Newspaper Page Text
WATERBIJRY EVENING DEMOCRAT, FRIDAY, JULY 22, 1904.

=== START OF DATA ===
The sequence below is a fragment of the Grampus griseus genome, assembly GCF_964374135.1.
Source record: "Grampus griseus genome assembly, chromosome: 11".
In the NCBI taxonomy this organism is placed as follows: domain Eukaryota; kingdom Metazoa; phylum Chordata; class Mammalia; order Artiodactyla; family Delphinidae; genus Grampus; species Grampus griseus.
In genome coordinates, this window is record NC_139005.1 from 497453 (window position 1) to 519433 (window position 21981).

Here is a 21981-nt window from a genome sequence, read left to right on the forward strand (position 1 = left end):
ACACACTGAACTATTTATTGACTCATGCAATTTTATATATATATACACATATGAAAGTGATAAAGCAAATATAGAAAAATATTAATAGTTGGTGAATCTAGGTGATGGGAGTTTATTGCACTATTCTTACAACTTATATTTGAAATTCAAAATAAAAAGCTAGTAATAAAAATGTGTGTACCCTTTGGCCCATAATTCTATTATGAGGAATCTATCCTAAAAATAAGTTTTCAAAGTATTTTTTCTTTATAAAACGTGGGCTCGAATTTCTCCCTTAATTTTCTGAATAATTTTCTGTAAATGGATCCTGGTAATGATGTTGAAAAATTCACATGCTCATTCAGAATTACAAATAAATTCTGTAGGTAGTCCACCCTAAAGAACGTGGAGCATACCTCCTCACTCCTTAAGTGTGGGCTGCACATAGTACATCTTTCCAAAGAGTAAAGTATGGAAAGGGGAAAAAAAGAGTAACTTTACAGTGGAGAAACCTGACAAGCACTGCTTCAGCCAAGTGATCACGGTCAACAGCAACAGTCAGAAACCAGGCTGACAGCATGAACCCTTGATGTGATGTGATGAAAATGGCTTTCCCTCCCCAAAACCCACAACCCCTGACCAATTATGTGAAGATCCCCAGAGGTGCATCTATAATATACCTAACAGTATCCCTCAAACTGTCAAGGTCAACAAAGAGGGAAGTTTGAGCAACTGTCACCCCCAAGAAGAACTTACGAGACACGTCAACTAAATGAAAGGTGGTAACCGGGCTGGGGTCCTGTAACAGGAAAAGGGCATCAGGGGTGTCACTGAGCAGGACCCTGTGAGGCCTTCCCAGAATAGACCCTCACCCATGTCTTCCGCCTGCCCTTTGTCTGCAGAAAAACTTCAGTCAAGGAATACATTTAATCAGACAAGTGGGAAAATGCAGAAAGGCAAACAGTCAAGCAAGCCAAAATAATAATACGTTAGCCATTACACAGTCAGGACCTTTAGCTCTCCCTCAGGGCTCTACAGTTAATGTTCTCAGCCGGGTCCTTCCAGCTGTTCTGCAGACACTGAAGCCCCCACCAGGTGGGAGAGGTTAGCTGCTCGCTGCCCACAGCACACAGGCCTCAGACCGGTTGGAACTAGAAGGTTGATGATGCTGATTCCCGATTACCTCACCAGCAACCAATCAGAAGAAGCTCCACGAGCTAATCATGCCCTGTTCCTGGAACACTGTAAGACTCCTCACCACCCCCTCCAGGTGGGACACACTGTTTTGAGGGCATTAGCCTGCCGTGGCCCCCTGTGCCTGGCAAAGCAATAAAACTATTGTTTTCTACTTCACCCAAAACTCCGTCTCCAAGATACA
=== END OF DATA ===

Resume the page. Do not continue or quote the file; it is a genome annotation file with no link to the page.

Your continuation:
5c Cm DryGoois Co I Pre-lnventory S-A. IE b'SThe offerings from this sale for to-morrow are both season able and wantable. There are many things in furnishing goods tor men and women at this sale that will make the Mi ll I t 1 Ci.LU reading oi mis au. piuuuiuic for buyers. Scan the item's. - ' 10c HOSE FOR 7c. Ciaildren's black Hose, all sizes, " regular price 10c pair, pre-inven-Hpytory clearing sale V 7e Hh 75e HOSE FOR 29c. Ladles' black lace Hose, with white Mi or colored embroidery, values Pfrtc and 75c pair, pre-inventory jl clearing sale Kv.: 25c UNDERWEAR FOR 15c. Children's Vests and P2nts, odd r sizes, value 25c, pre-inventory raBMi: k1n JAM I ' 3&c BELTS FOR 25c. Silk Belts, black or white, a nuni Kber M- different styles, regular 1 . price 39e, pre-inventory clearing s sale ' v : --' c 15c TOP COLLARS FOR 5c. Embroidered Top Collars, a great dhferent styles, value 10c m and 15c, pre-inventory clearing Haiti ;isl' t . . mt 25c COLLARS FOR 15c. Wash Stocks, white or colored, reg-m-i .i4 tire-inventory in..;. JtJL.v- J Jr - 50c SKIRTS FOR 33c. .Stock Under Skirts, trimmed with pleating, value. 60c, pre-inventory Hk clearing sale ,.. 33c MJvY f?K. oiTTCTa vrTf -tR Striped gingham -wash Skirts, value Ri5c. pre-inventory clearing sale 48c 50e SHOPPING BAGS FOR 39c. Boston Shopping Bags, assorted Kfolors two sizes, regular price 50c pre-inventory clearing sale 39c m HA ArxtTvr.m wmivn A TTON8 FOR 10c. HnpSie Foundations, black or white. all sizes, usual price 19c, pre-in-W ventory clearing sale 10c MEN'S AND BOYS' FURNISHINGS. 25c AND 30c NECKWEAR, 17c. H n-4a linu 9?5 and Sfir all silk Neckwear, including the latest summer styles in four-in-hands K fcnd shield Tecks, fight and dark 'effects, pre-inventory sale price 17c 50c NECKWEAR, 35c. wren's all silk and satin Neckwear, reversible and French -four-in-hands, band Tecks and Ascots, S the latest designs and colorings,' regular 50c neckwear, pre-inventory sale price 35c f Men's tine Negligee Shirts, the Griffon and Palmetto oranas, Trillin white and fancy stripe Madras, new geare designs, all :. sizes, sold regularly ( at $1 and $1.25. pre-inventory sale price 79c 50c BLOUSE, 39c. -Bovs' Puritan Blouses and Moth- er's Friend Shirt Waists, light BpAni dark grounds, with neat de- , , M signs, sold regularly at 50c, pre v inventory sale price 39c Boys' Jersey ribbed Underwear, shirts Are long or short Sleeves, drawers are knee or ankle lengths, 25c to 39c values, pre-inventory sale price 19c SPECIALS FROM THE SHOE SALE FOR SATURDAY. $3 EVANGELINE OXFORDS, $1.95. Patent colt enamel and vici Ox fords, lace and Blucher, with hand sewed extension soles and low heels, shoes that make walk- . tag easy, Tnost all sizes, from B ; to E semi-annual shoe sale price $1.95 $2.50 AND $2 PATENT COLT OX FORDS, $1.39. tiFlne patent colt or genuine Booth's Ideal patent kid, with y thin, flexible soles and French heels, light, easy and very dressy, I sizes 4 to 6, in B, C, D widths, HL semi-annual shoe sale price $1.39 1.50 DONGOLA OXFORDS, $1.19. "toe dongola kid, patent 'tip Ox- fords, with thin and extension flf ' soles,' all solid and good wearers, an excellent shop shoe, semi-annual shoe sale price $1.19 1 89c AND'$1 OXFORDS 69c. $3Mldren's fine dongola kid, patent tip Oxfords, some have hand turned soles and some have heavy soles, sizes 4 to 10, semi-annual shoe sale price 69c 12.50 Go-CartB, upholstered and with parasol and rod, $8.98 fi3" Go-Cart, upholstered side seat ' and back, double springs, $9.75 if 15 Go-Cart with steel handle and double steel springs, $10.48 ; $16.50 Go-Cart, with fancy rolls, $11.25 23 Go-Cart, upholstered with beet corduroy and nickel plate handle, $17.98 f 24 Go-Cart, massive fancy rolls, with automobile running gear, $18.48 $26 Go-Cart, upholstered in green - corduroy, sides, seat and back, $19.98 $27 Go-Cait, with heavy automo bile tires and very fancy, $20.48 FROM THE CLOAK DEPARTMENT. Chirt WTalsts of china silk, tucked and trimmed with lace, black and white, price $2.50, pre-inventory sale price $1.98 JBhlrt Waists of fine white lawn, v front of lace and allover embxoid Hry, price $2, pre-inventory sale m. price $1.25 j&irls' Dresses, gingham and cham bray and lawns, several styles, Bp: .prices $1.25 and $1.50, pre-inven-I tory sale price " V " . . 75c KtPECIALS IN CHILDREN'S WEAR Children's short white Nainsotfk Dresses, hemstitched yoke, this I sale 50c Children's flue lawn Guimps, dainty trimmed yokes, special for this R' sale , 39fi Misses' and Children's musliu Night Gowns, square neck, hamburg Bfe trimmed, this sale 49a Children's muslin Drawers, all sizes, this sale 10c BrfiPECIALS IN MUSLIN UNDER WEAR. tfSxtra size muslin Night Gowns, hemstitched tucked voke, this hrta 75c SALE HALF PRICE Of Boys' and Children's Clothing. $2.50 SUITS ARE NOW $ 1.25 1.50 U5 2.00 2.50 3.00 3.00 " " " 3.50 " " " 4.00 " " " 5.00 ' " ; " " 6.00 " " " The Finnegan-Phillips Co., ' ,"' GOOD CLOTHES STORE. Corner Bank: and Grand Streets. Champagne Color Canvas Oxfords THE RAGE Of THE SMART SET. Children's size 6, to Misses' size, Ladies' Russet Oxfords, the $1 2, at 39c. grade, at 75c; the $1.25 grade Children's white canvas Ox- at 80c, the $1.75 kind at $1.39, fords, 5 to 8, 39c, worth 75c. the $3 tan Oxfords at $1.98. HOLCZER'S Standard SHOE HOUSE 199 South JWain Street "v 4 A. if. COWLES. For your' vacation be sure your hat is the, correct and most becoming one you ever wore. It means much for the many who desire to be stylishly attired and nave an object in view when taking an out ing. We will help along the good cause in style and priee. This is the proof of our assertion: $10, $12 and $13 colored trimmed Hats for $5. ' Lower priced Hats sold correspond ingly low' for ladies and children. AND 55 CENTER STREET. Royal Dressing Great Reduction in Millinery All our Trimmed Hats and Millinery goods will be ibid at price, as we must have room for fall stock. If you are looking for a stylish, up-to-date bJa come down to Freedman's Bargain Millinery before you go else where, as you can save money. It will pay you to call from far dis tances. Be sure, mark the name and number. FreedmaB's Original Bargain Millinery. 265 BANK STREET. , Hats trimmer while you wait. EXTRA EXTRA. EXTRA. I've just got in' a car of Lenox Stock Food. Try a bag of it, as oats are high. There are 100 lbs to a bag and it will pay you to give your horse a chance. I've got five cars of hay on the track for which I have no room and it wouldn't pay to hire a store room. I want your order for a car, ton or even for a single bale, and I'll make tue price very low. I also have rye straw, oats, corn, wheat, bran and Pratt's Food for horses and chickens. I've also got in a lot of whips, feed bags and tie lines a man had to sell because he need ed the cash, and we shall sell them at half price. Kew York Grain ard( Feed Store 120-122 MEADOW STREET. .. ; Telephone 143-3. Slaughter I Everything must go. Beds, Springs, Mattresses, all kinds of Couches, Lounges and Pillows and Comfortables. Nothing in my stock will be reserved now because I have bought another stock larger and more varied. I make all my Mattresses at 125 Scovill street, and can beat any price you get. Cash or credit. Telephone 185-5. Boston Mattress Co, I. HORINBEIN, 250 East Main St, Junction of Cole. Bonds and Stocks Local Investments 4a Specialty. : i O. HOLMES, m North Main Street. Important ! mm i i i ' NOTICE TO THE PUBLIC: The original D ANBURY HAT CO., formerly at 219 Bank St. will on SATURDAY, JULY 16th, re-open at 46 CENTER STREET, under the management of Ben Seaman, the well known inaugurator of the Bank Street store, with its popular prices for all grades of Hats. Ben invites all his old friends and customers to call and see him, and promises to give them better bargains than ever. Remember 46 CENTER STREET The sale of this salad dressing has been so good, that the demon strator, Mrs. Moon, will remain another week. If you haven't tried it, step In and try the different salads she has to serve you. Woodruff Grocery Co. K Dougherty We Give Hunt Stamps. For Saturday Night and Monday All our 75c Shirt Waists to be closed out at 39c At 5c each, Children's Rib bed Undervests and white Muslin Skirts, regular price 15c, for Saturday night and Monday, 5c each K. DOUGHERTY 149 bouth Main st. V m Nelman Optical Co. have transferred their office Xo ITT Batik St., Corner of Bank and Grand. v Eyes Tested Free Prices of Glasses Very Reasonable. H. T. THURBER, M. D. Physician and Snrgeon, 140 North Main St, Waterbury, Conn. Diseases of Women. Office hours: 8 to 9 a. m.; 12 to 2 and 6 to 8 p. m. 'Phone 275-2. 6-26-3ta People's Market 21 Phoenix Avenue. NATIVE SPRING BROILERS. Capons, Philadelphia Boasting Chickens, Fowl, Squabs, Asparagus, Cucumbers, Radishes, Parsley, Spinach, Beets, Wax and Green Beans, Bermuda Potatoes, Fresh Eggs, Canton Butter, . . Sage Cream. S. BOHL. It Needs No Bush 4q Sell Good Wine . In earlier days it was customary to put out, at taverns, a bush, as a sign that wine was sold there. In those days the country was but thinly settled and there was few newspapers to ad vertise in, so the people depended on each other to hear the news and to pass on the merits of their purchases. Now adays the people read the newspapers and look there, mot only to find the passing events, but also to find articles they are in need of, advertised. Brown's Quickflre Charcoal needs no praise to those who have used it, but our sign, the daily papers, that we may get new customers to extol its good qualities. Another Cut On CAMERAS and Photographic Supplies 40 per cent' discount on Cameras. 10 per cent discount on Films 10 to 25 per cent on Albums, r-s ' ' - "', . 4 .. H- ..... , .- - 1 ' We can sell you photographic goods for less money than any other house in town because we are not tied up with the trust The Ziglatzki-Marks Co 110-116 South Main Street. Better Cooking easier, quicker, with less labor and more ; economy, if you ". USE A OAS RANGE. ; $5M)0 DOWN. $2.00 PER MONTH. ; FOR' SALE BY :: : The United Gas improvement C, JULY CLEARING SALE 2 Parlor Suits in our Show window, at extraordinary Bargains, pieces to each suit. ONE, VALUE $2a00, Special $18 Complete. THE OTHER, VALUE $40, Special $24.22 Complete Positively cannot be Dupli cated. tW 25 per cent discount on all Refrigerators and great bargains on several lines of Furniture, during this sale. 1 jrTHEjtJi Hampson-Sellew Furniture Co 116-120 Bank Street. tfhe Best Furniture Store In Con , nectlcut WE WANT EVERY ' WOMAN in" Waterbury and nearby to ;! conie to our Mid-Summer Shoe V':; Sale :J"j You'll save lots of money on Shoes and Oxfords 4f you attend this sale now. See these prices on - Women's Oxfords. $2.50 Vici Kid and Patent : Colt, welt and light soles, all styles sale price . $1.70 $2.00 Vici' Kid, dull top, patent tips, flexible light soles, sale price $1.39 See our windows. Many big bargains. J. i. JACKLE & SONS, T3-75 Bank StrosL BROOKLYN BRIEFS. John Malone is spending ten day at Atlantic City. -Miss Margaret Hollihan of South Riverside street is spending a week's vacation at Savin Rock. About nineteen boys and girls re ceived their first holy communion this morning at St Joseph's Lithuanian church. Experts on butter have declared that only the best should be used. Sage butter has no equal. We sell it E. P. Dunphy Grocery Co. Stamps? Sure. Tho Third Congregational church and Sunday school hold their annua'.' outing to-morrow at Lake Compounce. All arrangements have been completed for an enjoyable time and it is expect? ed that a very large number will at tend. The people along Rank street Were amazed this morning at seeing the sprinkling cart sprinkling the street. People were in their doorways looking after the cart, wondering what ha happened that brought the cart to this section. This is the first trip it has made here this summer, although it was badly needed a long time ago. The street is swept every morning and the dust that arises is very dense. The storekeepers are obliged to keep their doors closed alt day in order to prevent the dust from coming in and destroy ing their stock, and they are in hopes that the cart will make a trip here every day before the street is swept. Mrs Wolff, who resides at 90 Cnarles street, met with a very painful accident late yesterday afternoon She went to the store to secure a few gro ceries and was returning with both arms full. In one hand she carried a bottle of milk. She rehed a point near her nome when she tripped on something and fell. The bottle of milk fell on the tar walk first, smashing into pieces. When Mrs Wolff fell her hand went heavily on the broken glass and an ugly gash was inflicted. Dr Parrell was calleoy and he found that she nad severed a blood vessel. It was neces sary to perform an operation on the hand, which was performed this after noon. Every afternoon, generally between 4 and 5 o'clock, a very reckless driver drives a large gray horse along River side street across Bank and stops at the watering trough to water his ho-se. He rides the horse bareback, and once he is seated on the horse's back he beats the animal unmercifully with a large strap, on the end of which is at tached a large brag's buckle. The horse gallops and it is a wonder the driver is not thrown off. He pays lit tle attention to the safety of people who are crossing the street at uie cor ner of Bank and Riverside streets, and several persons have had narrow es capes from being run doyn. The man ner in which he drives and beats the horse has been the subject oi much attention and talk of late in this sec tion. A number of persons who have witnessed the way he treats the fiorse have told him to let up on it, but their advice is of no avail, and it seems to urge him to become more daring. Better drugs for less money. Our large trade has been won by protecting the health and pocketbooks of our customers. Our mission Is to supply reliable drugs and service at the low est prices that our close buying ad large selling will permit. Our prices are never beaten by fair means. They ,are seldom ever matched. A. C. Wal ker, the druggist. SCHOOL INSPECTOR BUSY SUMMER RESORT HOTELS. State Board of Health Finds LacK of Fire Escapes. New Haven, July 22 The quarter ly meeting of the state board of health, which embodied the annual election of officers, was held here last night.. Professor W. H. -Brewer of New Haven was re-elected president; the auditing committee is Henry G. Newton and T. H. MacKenzie, and Dr Lindsley is again secretary. Dr Dag gett of this pity read a paper on the prevention, cure, etc, of typhoid and this was discussed at length. The paper was read before the state medi cal society and referred by it to the board. Dr Daggert suggested among other things inspection of country outhouses and a committee was ap pointed to consider the matter. The report from the state Inspector of summer resorts shows a much bet ter state of affairs in the sanitary con. dition of summer resort hotels than at the time of his appointment a few years ago. The improvement is es pecially noticeable in the past year and a half. A feature that interested the board is that the inspector finds that only about 5 per cent of the summer hotels comply with the law regarding the fire escapes. In some instances buildings having 100 rooms and only one staircase are not pro vided with fire escapes. The blame Is laid on the local officials for not en forcing the laAv. ANN IS THIRTY-FIVE. Attorney Webb Has Witness Who Testifies Positavely. New Haven, July 22. City Attorney Webb vras yesterday morning guilty of an awful attempt to revive the "How Old is Ann" gag which for months was used to keep the inmates of the insane asylums busy. One Margaret Ourtin was before the court for drunkenness. She begged to be allowed to go and said she had been visiting a friend. "Who is this friend?" inquired Mr Webb. "Her name is Ann," said Margaret, "and I don't exactly know what her last name is." g "How old Is your friend?" Mr Webb managed to ask without putting "Ann" onto the last of the question. "I. should think she was about 35," replied -aargaret. entirely unsuspicious of the point Mr Webb was after. Mar garet was sent to Jail for ten days, but not because she was implicated in as sisting to answer the now famous conundrum. Yow May Eat Pastry, pork, cabbage, sinkers and many other hard things to digest If you take one or two of Fitzpatriek's digestive tablets. They are a won derful help to digestion. 60 cents for a large box. Fitzpatriek's phar macy, comer East Main and Wall Telephone Janitors Doing the WorK Formerly Done by Pointers. School Inspector Tyrrell is having a lot of trouble with his help, but he does not seem to mind it On the con trary it agrees with him, and if the trouble keeps pourinK in on him he soon Avill be so plethoric that he will not have room on his bicycle and will want an automobile. One of the la-test shots fired at the inspector was that he "docked" the carpenters for Independence day, but Clerk Fitzger ald declares this to be untrue and says that the inspector has nothing to do with making up the payroll. The board fixes the price and the clerk does the rest. That settles that, but on its heels come niutterings of discontent from the janitors, who claim that for the first time in the history of the schools they are obliged to convert themselves into painters and as a re sult the union men will not recognize them. They claim that the inspector insisted upon having them take hold of the brush and paint the pipes and boilers during vacation, work which until the present time was attended to by regular painters. The janitors are very angry over this additional la bor, but the inspector thinkg It a pro per caper and perhaps it is, too. Any way, between keeping tabs on the jan itors and lending a hand in further ance of the anti-Duraut campaign in the fourth ward, the -inspector is not letting the grasB grow under his ftt and when the janitors kick about not having a vacation the inspector 'can hold up his hands and proclaim truth fully that he isn't having any himself. LOCATION DOES NOT MEET POPULAR FAVOR The article in yesterday's Democrat regarding the location of the public comfort station touched the right spot and were it not for a disinclination to run afoul of the mayor and his board of public works, every person em ployed in the City hall would be out against putting it under the town clerk's office, and the board of health would long since have offered a word or two on the question. Located under the City hall, the comfort station will be all right for a number of the old timers, but it will not amount to any thing so far as being an accommodation to the public generally. It is a pity to spend $3,500 for something which prom ises to render such poor service, or, to state the fact better, it Is a shame to locate it where it will be out of the people's reach when it could just as well be placed where it would accom modate all who might have occasion to use it at less cost than in the City hall, where it will come in handy for only those who know the haunts of the town and could easily manage to get along without it. BOARD OF SAFETY. PORTLAND MINE CLOSED. Military Anthoritipn Have A rrcsied Forty Miner. V'l DENVER, July 22. The Portland mine is closed again in consequence of the action of the military authorities. The mine was giving employment to about 500 men. Squads of soldiers have arrested forty of these, includ ing the entire mechanical force at the three working shafts. This comprised engineers, firemen, master mechanics and skilled men in other departments. The men thus summarily removed from their labors are accused of no crime, the only accusation being that they Re fused to sacrifice their membership in the Western Federation of Millers and take out Mine Owners' association working cards. 1 Six of the forty men arrestsd were declared to be "all right" by the' mili tary board and were released. Twelve others were released on their own recog nizance. Each of the remaining twenty-two when questioned admitted tha he had Intended to quit Work in the Portland mine, but denied knowledge of the others' plans. It is alleged that the union men in the mechanical de partment were to walk out in a body. There are said to be about 100 union miners still at work in the Portland mine fwho have not taken out Mine Owners' association cards, and they will now be required to take out such cards or leave the district. BRYAN'S PLANS. Nebraakan Favor Radical Chansje In Democratic Policy. LINCOLN, Neb., July 22. W. J. Bry-. an's plan for the reformation of the Democracy has been given publieity. In it Mr. Bryan favors radical changes, but advocates the election of Judge Parker for president as a good begin ning. He declares for state owner ship of railroads, -government control of telegraphs and abolishment of pri vate monopoly and favors the income tax and election of federal judges by the people. Mr. Bryan says in part: "Mj' selection as standard bearer of the Democratic party in 1896 and again in 1900 made me the nominal leader of that party, and as such I did not feel at liberty to engraft new doctrines up on the party creed. I contented my self with the defense of those princi ples and policies which were embodied in the platform. "Now that the leadership devolves upon another and I bear only the re sponsibility that each citizen must bear namely, the responsibility for my own opinions, my utterances and my conduct I am free to undertake a work which until now I have avoid ed.' i. . Fireman Discharged After Executive Session by Commissioners. George F. Reid, a hoseman and ex tra driver of Engine Co No 2, Scovill street, was discharged from the de partment last night by the board of public safety for having been intoxi cated while on duty On July 15. This decision was reached in the face of the fact that his superior officer, Cap tain Heitman, had testified that Reid had suffered all last week from cramps, that he was a fine fireman, was not addicted to drink, and last week's offense was his first. Chief Snagg also testified that he had never seen Reid intoxicated before nor in a condition unfit for duty. He Was not inclined to be disrespectful or dis obedient. Thi8 testimony apparently had little effect upon the commission ers. Commissioner Bench presided and all the members were present. After the charges Were read by Clerk Reeves, Reid wa8 put to plea. He pleaded guilty, stating that he had been sick with cramps all the week and on the Friday morning in question hd taken two drinks of whiskey t& better his condition. He was accus tomed to take a drink once in a while, but often he woqld not touch any drink for two monthR or more. He had never been warned by his super ior officer in regard to drinking. Cap tain Heitman testified that he knew personally that Reid had been 111 all the Week with cramps and had seen him take Jamaica ginger for them. He was on duty all the week, but acted like a sick man. It Was his first of fense and he was not addicted to drink. He made a good fireman. Chief Snagg, as stated before, also said that he had never Keen Reid intoxicat ed or unfit for duty before, although he was sure that he drank more or less. After tthe hearing of the accused and the witnesses, the board went into ex ecutive session and after an hour's de liberation decided that Reid, who was a good fireman and had never been seen intoxicated or unfit for duty by his superior officers before, was dis charged. At the meting of the board of pub lie safety last night a communication was received from Cnauncey M Hall who claims that OflScer Simon McCar thy unwarrantedly placed him under arrest, giving the names of his wit nesses in the case. The communica tion was sent at the request of the board and contained the following names: R. R. Porter, Exchange ho tel; F. B. Manville, 204 North Willow street; E. C. Kirchas. G8 Easton ave nue, and Max Aldrieh, Exchange ho tel. It was decided tff have a hearing on the charges to-night at 8 o'clock. Chief Egan was instructed to have rule 76 strictly enforced. This rule requires that supernumerary police men, when on duty, shall be attired in the full regulation uniform, with hel mets and white gloves. Some super numeraries have been wearing ail kinds of uniforms. The application of William H. Nich ols of 748 East Main street for ap pointment as permanent flremafi was received and placed on file. IfVAL MUSICIAN. Tromhene Attracted Some Un favor able Attention Last Night. Another immense crowd attended the band concert given on the green last night by the American band. The crowd was not so large as last Week owing to the announcement hav ing been made that there would be no concert last night. An excellent program was rendered, the various numbers being played with a. degree of excellence which brought forth much applause from the thousands of people on and about the green, ' The people on the north side of West Main street could hear the son cert better last night than on the pre vious occasion. Milk wagons and other vehicles had to take a different route and thus the people were not interrupted in their enjoyment by the rattling of milk cans. But for" a time there was a successor to the milk teams. Some fresh youth, who wish ed to attract attention, stood on one of the balconies of the Y. M. C. A. build ing and tried to blow a trombone. The miserable attempt to play the instru ment was strongly denouKced by those present. Commander Willifs Better. TRIEST, July 22. The mayor of Triest gave a garden party last night in honor of the officers of the American battleship and European squadrons. The condition of the officers who are ill with typhoid fever continues to im prove. Lieutenant Commander Wil lits has left the hospital and returned to the Kearsarge. 1$'. Panama Ha Gold Standard New. WASHINGTON, July 22. The Pa nama canal commission today received official notification from the govern ment of Panama of the ratification of the monetary system of the new gov ernment in accordance with the agree ment reached by the Joint commission. Panama is now a gold standard coun try. v - ...tiS& - jKiiai TWO MEN BEFORE JUDGE BURPEE TO-DAY John Fitzpaitrick, a one-armed young man. who arrived in Waterbury on Wednesday, was a prisoner in the dock in the police court to-day. His general appearance denoted that he is familiar with hopping freights. The day he arrived here he was arrested, but was let go by Chief Egan on con dition tihat he would leave town. Last night he whs drunk and was arrested by Officer Mullings. Judge Burpee fined him $7 and costs, but the sen tence does not g into effect' until to morwirw, thus allowing Fitzpa trick' a day to get out of town. John Flynn, arrested by Officer Mullings last night, was fined $5 and costs. Folk Nominated For Governor. JEFFERSON CITY, Mo., July 22. The Democratic state convention has adjourned after nominating the follow ing ticket: Governor, Joseph W. Folk of St. Louis; lieutenant governor, Thomas L. Rubey of La Platta; secre tary of state, Samuel B. Cook of Mag? ico; auditor of state, Albert O. Allen of New Madtid; treasurer of state, Judge James Cowgill of Kansas City; attorney general. Elliott W. Major of Bowling Green; railroad and ware house commissioner, H. Rubey Oglesby of Warrensburg. Eldredare Ha Diaannearad. ;,w NEW LONDON, Conn., July 22.- Clarence Q. Eldredge, aged twenty-two, son of Charles Q. Eldredge of Old Mystic, has disappeared, and letters found in a suit case in his room indi cate that he contemplated suicide. EldV redge was employed as bookkeeper and confidential clerk in a local store. His accounts have been examined anji fonnd to be correct. He left directions asking that his body if found be buried at sea, but gave no reason for his in tended suicide,..